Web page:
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‘Cartel’ let off hook by ministry

A woman organises cuts of meat at her stall in Phnom Penh’s Kandal Market in March 2015.
A woman organises cuts of meat at her stall in Phnom Penh’s Kandal Market in March 2015. Kimberley McCosker

‘Cartel’ let off hook by ministry

The Agriculture Ministry last week accused slaughterhouses across Cambodia of conspiring to form a cartel and engaging in price fixing while local authorities turned a blind eye, but has since said it has no plans to punish or even name the alleged perpetrators.

In a strongly worded circular dated February 15 and released late last week, the ministry said it had “observed that there is a cartel in the slaughterhouse business” and accused retail and wholesale slaughterhouses of “conspiring to fix prices”, as well as monopolising the Agriculture Ministry licences required to slaughter livestock.

It also called on local authorities, whom it accused of failing to enforce existing laws, to promote fair competition in the market.

The circular does not discuss the details of the alleged cartel, nor does it name the actors accused of conspiring to fix prices. Ministry officials have refused to provide any details of the investigation that informed the circular, saying the lack of names was part of the ministry’s strategy to move forward.

“In our report, we did not specifically address any individual or specific company,” said Sen Sovann, director general at the ministry’s General Directorate of Animal Health and Production. “The policy study’s purpose is reform the policy, and it is not intended to harm anyone.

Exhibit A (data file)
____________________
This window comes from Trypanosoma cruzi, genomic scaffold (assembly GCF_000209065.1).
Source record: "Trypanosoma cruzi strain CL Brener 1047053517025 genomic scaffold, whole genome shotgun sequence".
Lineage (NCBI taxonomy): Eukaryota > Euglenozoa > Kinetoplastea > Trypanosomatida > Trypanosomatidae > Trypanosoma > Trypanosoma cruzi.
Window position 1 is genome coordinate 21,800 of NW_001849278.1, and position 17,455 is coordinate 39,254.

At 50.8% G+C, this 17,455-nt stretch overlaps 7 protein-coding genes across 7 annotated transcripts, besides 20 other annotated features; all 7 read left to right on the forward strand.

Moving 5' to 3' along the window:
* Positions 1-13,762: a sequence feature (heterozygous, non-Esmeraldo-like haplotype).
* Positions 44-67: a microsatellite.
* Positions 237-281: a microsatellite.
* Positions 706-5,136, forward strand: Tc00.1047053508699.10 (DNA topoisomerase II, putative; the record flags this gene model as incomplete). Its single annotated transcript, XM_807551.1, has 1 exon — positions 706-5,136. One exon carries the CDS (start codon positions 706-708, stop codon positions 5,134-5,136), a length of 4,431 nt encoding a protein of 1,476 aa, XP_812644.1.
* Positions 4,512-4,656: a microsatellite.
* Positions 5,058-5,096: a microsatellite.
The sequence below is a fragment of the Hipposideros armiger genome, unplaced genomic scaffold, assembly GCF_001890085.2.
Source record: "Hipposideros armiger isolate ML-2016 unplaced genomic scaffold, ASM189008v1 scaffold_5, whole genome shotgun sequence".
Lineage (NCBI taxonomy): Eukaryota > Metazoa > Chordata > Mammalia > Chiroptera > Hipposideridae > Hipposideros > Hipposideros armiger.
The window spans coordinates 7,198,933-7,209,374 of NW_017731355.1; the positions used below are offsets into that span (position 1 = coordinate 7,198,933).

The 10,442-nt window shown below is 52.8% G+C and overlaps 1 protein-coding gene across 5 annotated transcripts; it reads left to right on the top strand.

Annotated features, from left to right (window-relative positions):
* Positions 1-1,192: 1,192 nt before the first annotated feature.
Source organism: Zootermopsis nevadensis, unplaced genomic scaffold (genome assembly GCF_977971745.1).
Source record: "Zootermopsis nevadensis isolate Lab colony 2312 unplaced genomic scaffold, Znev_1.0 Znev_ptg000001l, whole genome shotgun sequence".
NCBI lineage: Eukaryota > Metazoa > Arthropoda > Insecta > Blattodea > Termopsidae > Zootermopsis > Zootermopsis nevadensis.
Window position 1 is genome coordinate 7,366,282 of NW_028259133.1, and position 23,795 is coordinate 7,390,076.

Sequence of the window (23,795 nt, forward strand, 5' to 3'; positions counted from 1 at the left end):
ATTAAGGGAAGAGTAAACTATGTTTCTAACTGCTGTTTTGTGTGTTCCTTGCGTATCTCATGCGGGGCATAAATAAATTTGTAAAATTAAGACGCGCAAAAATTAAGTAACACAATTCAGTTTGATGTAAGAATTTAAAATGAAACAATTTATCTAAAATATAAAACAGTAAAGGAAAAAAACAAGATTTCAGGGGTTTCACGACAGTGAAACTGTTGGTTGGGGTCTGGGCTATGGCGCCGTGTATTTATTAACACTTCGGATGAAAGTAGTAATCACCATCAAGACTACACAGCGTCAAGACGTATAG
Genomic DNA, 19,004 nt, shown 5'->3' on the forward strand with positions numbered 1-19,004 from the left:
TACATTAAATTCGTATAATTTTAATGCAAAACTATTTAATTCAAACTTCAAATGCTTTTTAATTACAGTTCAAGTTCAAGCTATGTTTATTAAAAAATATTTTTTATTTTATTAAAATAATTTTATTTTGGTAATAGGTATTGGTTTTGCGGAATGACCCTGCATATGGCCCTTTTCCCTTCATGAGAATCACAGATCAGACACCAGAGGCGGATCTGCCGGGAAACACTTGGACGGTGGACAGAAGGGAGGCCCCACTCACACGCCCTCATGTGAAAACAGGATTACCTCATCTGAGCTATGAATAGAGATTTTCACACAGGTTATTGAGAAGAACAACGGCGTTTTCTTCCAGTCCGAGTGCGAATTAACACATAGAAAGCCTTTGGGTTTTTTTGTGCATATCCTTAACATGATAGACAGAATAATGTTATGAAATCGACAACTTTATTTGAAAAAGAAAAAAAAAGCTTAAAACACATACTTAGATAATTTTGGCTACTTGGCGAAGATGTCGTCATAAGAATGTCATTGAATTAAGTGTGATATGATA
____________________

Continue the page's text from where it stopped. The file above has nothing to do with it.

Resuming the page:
“We do not want to create conflict,” he added.

Sovann did acknowledge that the alleged cartel and conspiracy was aided by local authorities, from commune-level officials up to the provincial Agriculture Ministry authorities, but said that no punitive measures against the offenders would be necessary.

“In the past, there was not a circular like this in place, so they just followed their mind,” he said. “Now, we have the circular in place, so things must be better.”

The lack of transparency and lax enforcement of laws set a bad example for future and current would-be conspirators and cartels, according to San Chey, country director of the good governance NGO Affiliated Network for Social Accountability (ANSA).

“If authorities found issues, but didn’t dare to release the identity of businesses, it is considered a big conflict of interest,” he said, noting that it likely meant the businesses were run by or closely linked to government officials.

The problems addressed in the circular had been plaguing livestock raisers in Kandal province for months, according to Srun Peu, director of the Cambodia Livestock Raisers Association.

Peu, whose organisation represents more than 4,000 animal raisers in the province, said that the circular’s accusations sounded plausible, noting his farmers had always struggled to get licences to use slaughterhouses.

“When we have no right to slaughter our own animals . . . the buyers don’t buy from us, or they offer us a low price, and we can’t do anything because we have no right to slaughter the pigs,” he said. “Having a licence to slaughter cannot help us earn higher profits, but at least it offers options for our members. In case there is no buyer, we can process the pigs by ourselves.”